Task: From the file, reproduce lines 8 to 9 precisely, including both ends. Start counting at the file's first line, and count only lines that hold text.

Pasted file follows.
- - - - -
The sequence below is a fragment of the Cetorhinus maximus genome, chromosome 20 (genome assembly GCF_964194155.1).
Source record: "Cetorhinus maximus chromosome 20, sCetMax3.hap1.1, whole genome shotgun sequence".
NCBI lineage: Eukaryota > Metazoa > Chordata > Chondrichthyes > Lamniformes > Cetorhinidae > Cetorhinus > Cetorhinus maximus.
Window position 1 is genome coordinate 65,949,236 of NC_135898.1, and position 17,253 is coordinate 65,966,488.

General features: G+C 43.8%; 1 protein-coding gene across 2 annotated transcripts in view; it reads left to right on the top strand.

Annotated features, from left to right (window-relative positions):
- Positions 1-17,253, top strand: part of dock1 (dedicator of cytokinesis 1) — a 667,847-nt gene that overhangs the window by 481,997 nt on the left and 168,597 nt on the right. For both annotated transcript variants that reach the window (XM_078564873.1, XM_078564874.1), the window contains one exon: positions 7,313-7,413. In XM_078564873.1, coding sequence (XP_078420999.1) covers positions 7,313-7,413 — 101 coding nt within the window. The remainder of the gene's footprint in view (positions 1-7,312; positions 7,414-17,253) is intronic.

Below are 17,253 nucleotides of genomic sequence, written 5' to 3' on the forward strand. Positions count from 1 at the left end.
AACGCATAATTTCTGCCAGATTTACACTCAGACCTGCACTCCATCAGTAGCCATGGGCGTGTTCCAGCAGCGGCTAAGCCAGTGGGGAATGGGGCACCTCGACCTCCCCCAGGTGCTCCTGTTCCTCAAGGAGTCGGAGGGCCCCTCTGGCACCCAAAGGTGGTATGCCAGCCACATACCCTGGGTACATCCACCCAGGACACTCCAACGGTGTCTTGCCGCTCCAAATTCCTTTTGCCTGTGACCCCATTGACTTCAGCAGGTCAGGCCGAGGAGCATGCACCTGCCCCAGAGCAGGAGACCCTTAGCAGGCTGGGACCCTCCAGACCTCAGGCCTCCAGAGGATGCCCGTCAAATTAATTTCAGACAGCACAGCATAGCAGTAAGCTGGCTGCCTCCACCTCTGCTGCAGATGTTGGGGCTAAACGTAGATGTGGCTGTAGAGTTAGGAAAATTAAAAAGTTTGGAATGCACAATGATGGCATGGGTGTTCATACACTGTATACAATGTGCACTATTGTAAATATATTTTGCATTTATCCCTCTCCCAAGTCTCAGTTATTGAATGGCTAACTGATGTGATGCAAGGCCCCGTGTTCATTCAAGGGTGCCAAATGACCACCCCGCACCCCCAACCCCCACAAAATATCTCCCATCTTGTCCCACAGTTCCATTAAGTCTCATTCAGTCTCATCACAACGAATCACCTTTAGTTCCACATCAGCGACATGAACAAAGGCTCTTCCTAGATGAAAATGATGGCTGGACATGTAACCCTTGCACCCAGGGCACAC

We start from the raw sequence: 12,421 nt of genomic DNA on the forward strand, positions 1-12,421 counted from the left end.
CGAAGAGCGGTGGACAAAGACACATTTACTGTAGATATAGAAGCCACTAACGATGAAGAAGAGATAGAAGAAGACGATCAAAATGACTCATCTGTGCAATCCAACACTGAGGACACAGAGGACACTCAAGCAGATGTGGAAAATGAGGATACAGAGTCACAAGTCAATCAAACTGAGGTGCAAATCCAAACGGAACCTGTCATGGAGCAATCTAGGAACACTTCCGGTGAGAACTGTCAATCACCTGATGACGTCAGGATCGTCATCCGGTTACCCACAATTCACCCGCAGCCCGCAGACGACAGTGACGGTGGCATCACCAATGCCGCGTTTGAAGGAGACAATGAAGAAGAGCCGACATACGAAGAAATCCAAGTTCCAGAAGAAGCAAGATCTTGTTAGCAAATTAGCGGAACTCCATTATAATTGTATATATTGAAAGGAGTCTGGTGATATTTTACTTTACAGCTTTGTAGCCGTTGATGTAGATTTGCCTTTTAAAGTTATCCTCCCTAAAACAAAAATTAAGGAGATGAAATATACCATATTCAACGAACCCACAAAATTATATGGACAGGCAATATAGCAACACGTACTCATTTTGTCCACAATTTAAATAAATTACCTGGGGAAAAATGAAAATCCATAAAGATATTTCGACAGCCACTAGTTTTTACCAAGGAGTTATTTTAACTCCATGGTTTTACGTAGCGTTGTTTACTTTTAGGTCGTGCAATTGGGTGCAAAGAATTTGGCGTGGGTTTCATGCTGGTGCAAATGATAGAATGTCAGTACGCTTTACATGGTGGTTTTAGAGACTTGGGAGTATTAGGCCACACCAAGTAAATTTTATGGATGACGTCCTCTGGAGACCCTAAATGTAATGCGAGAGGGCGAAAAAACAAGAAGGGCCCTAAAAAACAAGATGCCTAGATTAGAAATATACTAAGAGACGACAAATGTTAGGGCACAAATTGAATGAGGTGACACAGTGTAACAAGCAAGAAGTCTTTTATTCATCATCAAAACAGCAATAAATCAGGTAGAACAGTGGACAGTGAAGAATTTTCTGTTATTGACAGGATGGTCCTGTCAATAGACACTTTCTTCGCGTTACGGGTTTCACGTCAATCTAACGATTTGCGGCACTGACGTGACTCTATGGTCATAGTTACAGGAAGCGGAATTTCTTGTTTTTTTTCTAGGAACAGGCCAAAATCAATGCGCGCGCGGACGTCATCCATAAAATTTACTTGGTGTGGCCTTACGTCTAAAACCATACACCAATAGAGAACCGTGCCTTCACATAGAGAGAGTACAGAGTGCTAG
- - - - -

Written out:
Below are 17,253 nucleotides of genomic sequence, written 5' to 3' on the forward strand. Positions count from 1 at the left end.
AACGCATAATTTCTGCCAGATTTACACTCAGACCTGCACTCCATCAGTAGCCATGGGCGTGTTCCAGCAGCGGCTAAGCCAGTGGGGAATGGGGCACCTCGACCTCCCCCAGGTGCTCCTGTTCCTCAAGGAGTCGGAGGGCCCCTCTGGCACCCAAAGGTGGTATGCCAGCCACATACCCTGGGTACATCCACCCAGGACACTCCAACGGTGTCTTGCCGCTCCAAATTCCTTTTGCCTGTGACCCCATTGACTTCAGCAGGTCAGGCCGAGGAGCATGCACCTGCCCCAGAGCAGGAGACCCTTAGCAGGCTGGGACCCTCCAGACCTCAGGCCTCCAGAGGATGCCCGTCAAATTAATTTCAGACAGCACAGCATAGCAGTAAGCTGGCTGCCTCCACCTCTGCTGCAGATGTTGGGGCTAAACGTAGATGTGGCTGTAGAGTTAGGAAAATTAAAAAGTTTGGAATGCACAATGATGGCATGGGTGTTCATACACTGTATACAATGTGCACTATTGTAAATATATTTTGCATTTATCCCTCTCCCAAGTCTCAGTTATTGAATGGCTAACTGATGTGATGCAAGGCCCCGTGTTCATTCAAGGGTGCCAAATGACCACCCCGCACCCCCAACCCCCACAAAATATCTCCCATCTTGTCCCACAGTTCCATTAAGTCTCATTCAGTCTCATCACAACGAATCACCTTTAGTTCCACATCAGCGACATGAACAAAGGCTCTTCCTAGATGAAAATGATGGCTGGACATGTAACCCTTGCACCCAGGGCACAC